The past year reportedly saw over 17,000 cases of measles in 30 European countries as monitored by the European Center for Disease Prevention and Control.
Forty cases resulted in death. On Friday, the Greek Center for Disease Control and Prevention counted 166 cases reported in the country with a steady increase.
While the highest concentration of the virus has been reported in Romania, Greece is still very high on the list as Professor Takis Panagiotopoulos, advisor of the Hellenic Centre for Disease Control and Prevention told the Athens-Macedonian News Agency (ANA), early last week.
Panagiotopoulos who is a specialist in child health at the National Centre for Public Health, explained that 90 of the first 100 recorded cases of the disease affected Greek nationals and not migrants entering the country, highlighting the dangers of the anti-immunisation movement.
Following the outbreak health authorities in Greece issued a public appeal to participate in vaccination and booster shot programs as the highly contagious disease could potentially have serious complications.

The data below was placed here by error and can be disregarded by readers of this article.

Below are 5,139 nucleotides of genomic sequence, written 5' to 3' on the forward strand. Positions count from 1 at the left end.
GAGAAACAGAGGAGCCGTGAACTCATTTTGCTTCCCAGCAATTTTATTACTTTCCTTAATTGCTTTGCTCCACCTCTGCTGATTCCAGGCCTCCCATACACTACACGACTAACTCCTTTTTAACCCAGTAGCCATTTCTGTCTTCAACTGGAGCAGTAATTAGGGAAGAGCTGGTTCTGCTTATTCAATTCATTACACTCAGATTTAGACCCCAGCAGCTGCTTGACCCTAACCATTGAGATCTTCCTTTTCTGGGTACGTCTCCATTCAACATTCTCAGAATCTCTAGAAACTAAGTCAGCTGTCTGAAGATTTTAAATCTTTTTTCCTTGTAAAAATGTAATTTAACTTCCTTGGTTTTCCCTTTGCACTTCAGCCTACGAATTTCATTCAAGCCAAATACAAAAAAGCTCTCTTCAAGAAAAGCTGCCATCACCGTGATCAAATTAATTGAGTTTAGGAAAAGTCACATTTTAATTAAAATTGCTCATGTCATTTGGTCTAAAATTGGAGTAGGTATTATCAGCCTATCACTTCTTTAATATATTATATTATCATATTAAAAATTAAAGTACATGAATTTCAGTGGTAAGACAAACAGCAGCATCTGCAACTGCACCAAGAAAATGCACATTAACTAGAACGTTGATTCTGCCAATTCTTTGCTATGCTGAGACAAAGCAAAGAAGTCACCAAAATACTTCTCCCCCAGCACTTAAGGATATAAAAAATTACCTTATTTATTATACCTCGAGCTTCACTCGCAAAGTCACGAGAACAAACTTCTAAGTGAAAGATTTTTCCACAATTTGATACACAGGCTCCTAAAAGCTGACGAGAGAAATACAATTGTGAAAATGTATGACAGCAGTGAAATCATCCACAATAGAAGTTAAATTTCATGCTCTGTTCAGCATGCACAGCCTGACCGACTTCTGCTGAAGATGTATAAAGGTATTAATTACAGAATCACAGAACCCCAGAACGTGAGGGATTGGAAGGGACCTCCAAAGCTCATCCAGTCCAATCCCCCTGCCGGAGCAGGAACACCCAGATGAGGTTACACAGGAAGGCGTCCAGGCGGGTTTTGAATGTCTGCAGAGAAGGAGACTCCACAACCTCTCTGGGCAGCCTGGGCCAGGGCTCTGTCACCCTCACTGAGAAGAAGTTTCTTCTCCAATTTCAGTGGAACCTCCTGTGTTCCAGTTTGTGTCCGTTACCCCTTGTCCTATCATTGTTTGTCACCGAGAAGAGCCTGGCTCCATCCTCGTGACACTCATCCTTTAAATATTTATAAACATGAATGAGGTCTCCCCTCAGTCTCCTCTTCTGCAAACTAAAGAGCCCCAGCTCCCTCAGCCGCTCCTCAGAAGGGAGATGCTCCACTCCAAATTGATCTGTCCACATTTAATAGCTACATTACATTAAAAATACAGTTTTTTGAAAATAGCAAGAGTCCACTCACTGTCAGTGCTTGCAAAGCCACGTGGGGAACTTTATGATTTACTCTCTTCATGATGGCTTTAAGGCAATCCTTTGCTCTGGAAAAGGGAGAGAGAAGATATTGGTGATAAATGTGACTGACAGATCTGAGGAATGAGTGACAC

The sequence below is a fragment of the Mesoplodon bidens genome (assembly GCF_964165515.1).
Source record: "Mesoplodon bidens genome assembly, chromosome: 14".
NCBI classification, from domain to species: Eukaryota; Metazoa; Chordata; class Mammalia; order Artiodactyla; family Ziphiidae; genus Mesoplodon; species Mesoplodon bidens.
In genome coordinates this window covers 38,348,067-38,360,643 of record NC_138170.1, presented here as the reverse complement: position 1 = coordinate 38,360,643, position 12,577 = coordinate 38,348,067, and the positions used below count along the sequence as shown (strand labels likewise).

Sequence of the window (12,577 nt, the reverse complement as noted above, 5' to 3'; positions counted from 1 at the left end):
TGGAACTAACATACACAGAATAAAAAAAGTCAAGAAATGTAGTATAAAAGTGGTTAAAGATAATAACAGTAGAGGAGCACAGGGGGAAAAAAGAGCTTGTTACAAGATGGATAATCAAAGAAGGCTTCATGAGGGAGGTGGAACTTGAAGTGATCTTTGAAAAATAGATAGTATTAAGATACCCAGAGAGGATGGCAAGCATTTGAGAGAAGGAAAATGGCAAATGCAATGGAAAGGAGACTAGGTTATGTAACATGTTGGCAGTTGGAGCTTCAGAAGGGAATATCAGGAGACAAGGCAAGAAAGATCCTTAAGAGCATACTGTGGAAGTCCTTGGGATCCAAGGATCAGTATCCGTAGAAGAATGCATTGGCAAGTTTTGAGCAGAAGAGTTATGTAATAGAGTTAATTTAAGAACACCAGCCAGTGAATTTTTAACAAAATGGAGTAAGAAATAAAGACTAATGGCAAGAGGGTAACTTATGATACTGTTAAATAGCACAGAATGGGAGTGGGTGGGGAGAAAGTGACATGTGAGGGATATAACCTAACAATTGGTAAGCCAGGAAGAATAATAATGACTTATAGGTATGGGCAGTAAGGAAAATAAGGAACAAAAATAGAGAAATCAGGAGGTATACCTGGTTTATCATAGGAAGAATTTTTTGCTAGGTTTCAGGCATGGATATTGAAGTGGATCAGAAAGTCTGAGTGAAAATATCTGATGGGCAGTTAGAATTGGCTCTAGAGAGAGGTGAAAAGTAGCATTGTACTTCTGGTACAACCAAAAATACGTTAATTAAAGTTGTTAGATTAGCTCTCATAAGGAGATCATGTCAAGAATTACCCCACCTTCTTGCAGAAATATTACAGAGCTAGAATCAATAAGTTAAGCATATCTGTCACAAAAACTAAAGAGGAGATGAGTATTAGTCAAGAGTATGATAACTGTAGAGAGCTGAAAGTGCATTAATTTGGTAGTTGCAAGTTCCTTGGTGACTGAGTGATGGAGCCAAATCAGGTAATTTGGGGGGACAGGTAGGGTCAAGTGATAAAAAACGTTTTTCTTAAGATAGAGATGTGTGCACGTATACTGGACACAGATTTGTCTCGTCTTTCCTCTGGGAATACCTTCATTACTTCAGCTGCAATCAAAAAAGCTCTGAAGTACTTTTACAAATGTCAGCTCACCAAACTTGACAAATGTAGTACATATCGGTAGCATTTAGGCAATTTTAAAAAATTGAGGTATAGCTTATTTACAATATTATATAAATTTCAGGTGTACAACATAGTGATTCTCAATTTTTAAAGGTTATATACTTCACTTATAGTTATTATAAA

The advice was not limited to children but was extended to any adult born after 1970, who had not had the measles and who might need a booster shot.
The most effective protection against it is the MMR vaccine against measles, mumps and rubella.
“Measles is a potentially serious disease. The HCDCP is systematically following the course of the epidemiological situation in Greece and worldwide, gauging the facts and may possibly, depending on how things develop, recommend additional measures,” Panagiotopoulos stressed.
“We need to debunk groundless rumours about the supposed risks of vaccines, and inform parents and the public, about the importance and safety of immunisation programmes.”
High fever is the first sign of measles and it usually begins about 10 to 12 days after exposure to the virus, lasting up to seven days.
Symptoms include a runny nose, a cough, red and watery eyes, and small white spots inside the cheeks in the beginning, then a rash erupts, usually on the face and upper neck spreading onto the hands and feet for a week. Measles can also cause blindness, encephalitis (an infection that causes brain swelling), severe diarrhoea and related dehydration, ear infections, or severe respiratory infections such as pneumonia.
Complications are more common in children under the age of 5, or adults over the age of 20.